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The Warden by Anthony Trollope

The Warden (original 1855; edition 1995)

by Anthony Trollope

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3,0341021,872 (3.79)5 / 520
Title:The Warden
Authors:Anthony Trollope
Info:London: The Folio Society, 1995 xxiv, 172p ill 23cm
Collections:Your library, To read
Tags:Folio Society, C19, fiction, anglophone

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The Warden by Anthony Trollope (1855)



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Showing 1-5 of 99 (next | show all)
This is the first Trollope book I've read and it was slow-moving and somewhat mediocre. However, I have been promised that the ones that follow are better! That being said, the story revolves around the question of the possible misuse of charitable funds by Septimus Harding, a well-liked clergyman in the town of Barhcester, who is also the warden of a man's alms house. The chief protagonist who suggests the accusations against the warden is also in love with the Harding's daughter and there is the conflict of duty and love. Definitely a Victorian read. ( )
  tess_schoolmarm | Jan 21, 2017 |
70/150 ( )
  moonlight_reads | Dec 11, 2016 |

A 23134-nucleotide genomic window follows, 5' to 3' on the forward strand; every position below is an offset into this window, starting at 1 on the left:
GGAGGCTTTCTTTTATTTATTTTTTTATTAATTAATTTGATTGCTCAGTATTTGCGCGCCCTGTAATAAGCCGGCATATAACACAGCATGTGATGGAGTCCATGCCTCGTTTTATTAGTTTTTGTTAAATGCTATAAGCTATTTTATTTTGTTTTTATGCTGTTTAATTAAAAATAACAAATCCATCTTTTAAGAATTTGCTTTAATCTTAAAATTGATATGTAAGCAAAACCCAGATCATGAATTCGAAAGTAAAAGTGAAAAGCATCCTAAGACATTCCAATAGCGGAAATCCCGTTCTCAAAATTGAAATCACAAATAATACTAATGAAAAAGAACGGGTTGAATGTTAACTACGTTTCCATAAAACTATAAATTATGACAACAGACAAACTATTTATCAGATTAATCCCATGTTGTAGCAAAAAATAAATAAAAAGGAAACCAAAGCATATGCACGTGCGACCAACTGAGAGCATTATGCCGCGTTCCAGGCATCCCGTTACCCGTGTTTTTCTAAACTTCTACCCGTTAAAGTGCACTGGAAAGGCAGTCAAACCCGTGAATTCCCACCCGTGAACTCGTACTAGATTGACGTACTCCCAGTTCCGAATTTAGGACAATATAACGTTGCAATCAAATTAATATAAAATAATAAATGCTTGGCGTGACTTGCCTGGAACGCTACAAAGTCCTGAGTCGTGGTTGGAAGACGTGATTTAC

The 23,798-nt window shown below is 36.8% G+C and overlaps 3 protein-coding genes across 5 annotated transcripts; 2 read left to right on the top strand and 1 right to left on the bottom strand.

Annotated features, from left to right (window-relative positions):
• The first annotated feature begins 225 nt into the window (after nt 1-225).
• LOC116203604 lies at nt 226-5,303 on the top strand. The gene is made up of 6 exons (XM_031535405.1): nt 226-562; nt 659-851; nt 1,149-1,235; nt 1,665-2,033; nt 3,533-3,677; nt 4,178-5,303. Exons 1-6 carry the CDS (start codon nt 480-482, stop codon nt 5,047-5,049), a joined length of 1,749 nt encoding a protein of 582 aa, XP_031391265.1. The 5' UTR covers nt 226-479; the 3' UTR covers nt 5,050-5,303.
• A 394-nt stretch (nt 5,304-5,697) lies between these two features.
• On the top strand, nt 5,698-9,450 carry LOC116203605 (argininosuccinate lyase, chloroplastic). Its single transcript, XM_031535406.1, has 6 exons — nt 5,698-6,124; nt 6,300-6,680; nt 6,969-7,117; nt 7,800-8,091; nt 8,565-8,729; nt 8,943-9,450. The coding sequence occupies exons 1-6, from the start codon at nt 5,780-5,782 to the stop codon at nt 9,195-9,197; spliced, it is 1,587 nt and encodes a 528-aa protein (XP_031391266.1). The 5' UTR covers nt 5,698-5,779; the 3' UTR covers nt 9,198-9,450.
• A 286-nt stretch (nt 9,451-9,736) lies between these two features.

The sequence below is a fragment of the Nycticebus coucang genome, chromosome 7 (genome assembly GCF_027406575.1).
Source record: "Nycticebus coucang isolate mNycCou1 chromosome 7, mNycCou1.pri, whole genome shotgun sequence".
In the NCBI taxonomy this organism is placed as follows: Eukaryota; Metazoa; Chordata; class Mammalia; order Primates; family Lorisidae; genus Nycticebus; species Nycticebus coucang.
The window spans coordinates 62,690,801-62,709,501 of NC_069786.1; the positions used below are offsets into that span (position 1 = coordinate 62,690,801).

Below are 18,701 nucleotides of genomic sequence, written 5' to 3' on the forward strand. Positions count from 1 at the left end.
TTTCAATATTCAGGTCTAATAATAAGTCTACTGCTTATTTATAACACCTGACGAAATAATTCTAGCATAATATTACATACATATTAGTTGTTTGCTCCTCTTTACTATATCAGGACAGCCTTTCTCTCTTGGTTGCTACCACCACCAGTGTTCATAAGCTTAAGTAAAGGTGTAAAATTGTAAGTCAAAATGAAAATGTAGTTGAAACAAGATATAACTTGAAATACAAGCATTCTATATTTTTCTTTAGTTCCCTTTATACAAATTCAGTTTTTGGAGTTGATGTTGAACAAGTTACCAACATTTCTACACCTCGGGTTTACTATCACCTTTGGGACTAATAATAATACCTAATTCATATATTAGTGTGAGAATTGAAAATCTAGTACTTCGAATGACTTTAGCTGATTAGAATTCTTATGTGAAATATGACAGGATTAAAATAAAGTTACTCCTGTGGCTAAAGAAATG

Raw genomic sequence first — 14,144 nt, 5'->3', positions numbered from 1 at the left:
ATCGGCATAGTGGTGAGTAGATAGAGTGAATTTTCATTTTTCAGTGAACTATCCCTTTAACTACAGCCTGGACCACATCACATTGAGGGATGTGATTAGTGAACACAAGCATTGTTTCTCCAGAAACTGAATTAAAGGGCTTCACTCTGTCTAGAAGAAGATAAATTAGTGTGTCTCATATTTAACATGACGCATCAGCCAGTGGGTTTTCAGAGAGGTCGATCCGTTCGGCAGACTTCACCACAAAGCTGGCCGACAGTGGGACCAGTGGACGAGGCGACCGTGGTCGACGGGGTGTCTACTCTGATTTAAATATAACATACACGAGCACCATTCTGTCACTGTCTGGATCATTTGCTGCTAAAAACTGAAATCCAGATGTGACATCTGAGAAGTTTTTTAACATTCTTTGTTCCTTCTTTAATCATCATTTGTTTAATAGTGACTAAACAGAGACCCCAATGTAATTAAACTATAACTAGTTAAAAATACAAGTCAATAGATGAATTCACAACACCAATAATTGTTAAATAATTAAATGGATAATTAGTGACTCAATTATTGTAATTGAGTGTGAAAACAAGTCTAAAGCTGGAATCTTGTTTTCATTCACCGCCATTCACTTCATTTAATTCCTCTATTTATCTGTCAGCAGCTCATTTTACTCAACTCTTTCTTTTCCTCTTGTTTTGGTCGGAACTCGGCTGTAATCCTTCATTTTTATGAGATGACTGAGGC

Without being condescending, I believe modern readers might not be able to properly appreciate the writing qualities of writers such as Trollope. (If one takes Dickens, for example, it seems he is so well-known that people vacillate before giving him bad reviews; I love Dickens, by the way.) Since I was used to reading this kind of book when I was a teenager, his prose doesn't seem difficult or strange at all--even despite the fact that English is not my mother tongue. Then there is the manichaeistic quality of the story; if one considers how main characters are nowadays represented with almost overwhelming negative traits, some of Trollope's might seem like "do-gooders". This first volume of the Barsetshire Chronicles is absolutely fantastic, the characters catching and intriguing. The story has some very enjoyable satirical moments. (It seems Trollope believed one could also enjoy some good chuckles while reading good quality literature--to the reader's absolute advantage!) Characters' names could also be very evocative. Mr. Public Sentiment, a writer of inflammatory rhetoric whose newest novel was the “Almshouse”; Dr. Pessimist Anticant, a “Scotchman, who had passed a great portion of his early days in Germany” examining things and “their intrinsic worth and worthlessness”; Sir Abraham Haphazard, who “always sparkled,” “was a man to be sought for on great emergencies,” but had “no heat.” Trollope had a problem with the media then—which I can relate today. According to him “the public is defrauded when it is purposely misled. Poor public! how often it is misled! against what a world of fraud has it to contend!” And he correctly proclaimed that a newspaper article was nothing “but an expression of the views taken by one side?” True: “Ridiculum acri Fortius et melius magnas plerumque secat res.” He attacked journalists’ unaccountability in the person of the Jupiter’s journalist: “But to whom was he, Tom Towers, responsible?” Towers was “able and willing to guide all men in all things, so long as he is obeyed as autocrat should be obeyed.” The newspaper's evocative name, Jupiter, brings us to Mount Olympus (chapter XV) from where the gods—journalists—would be systematically dictating the opinions to be embraced by the mortals—the “poor public.” Fine humor, brilliant writing, definitely a must read. ( )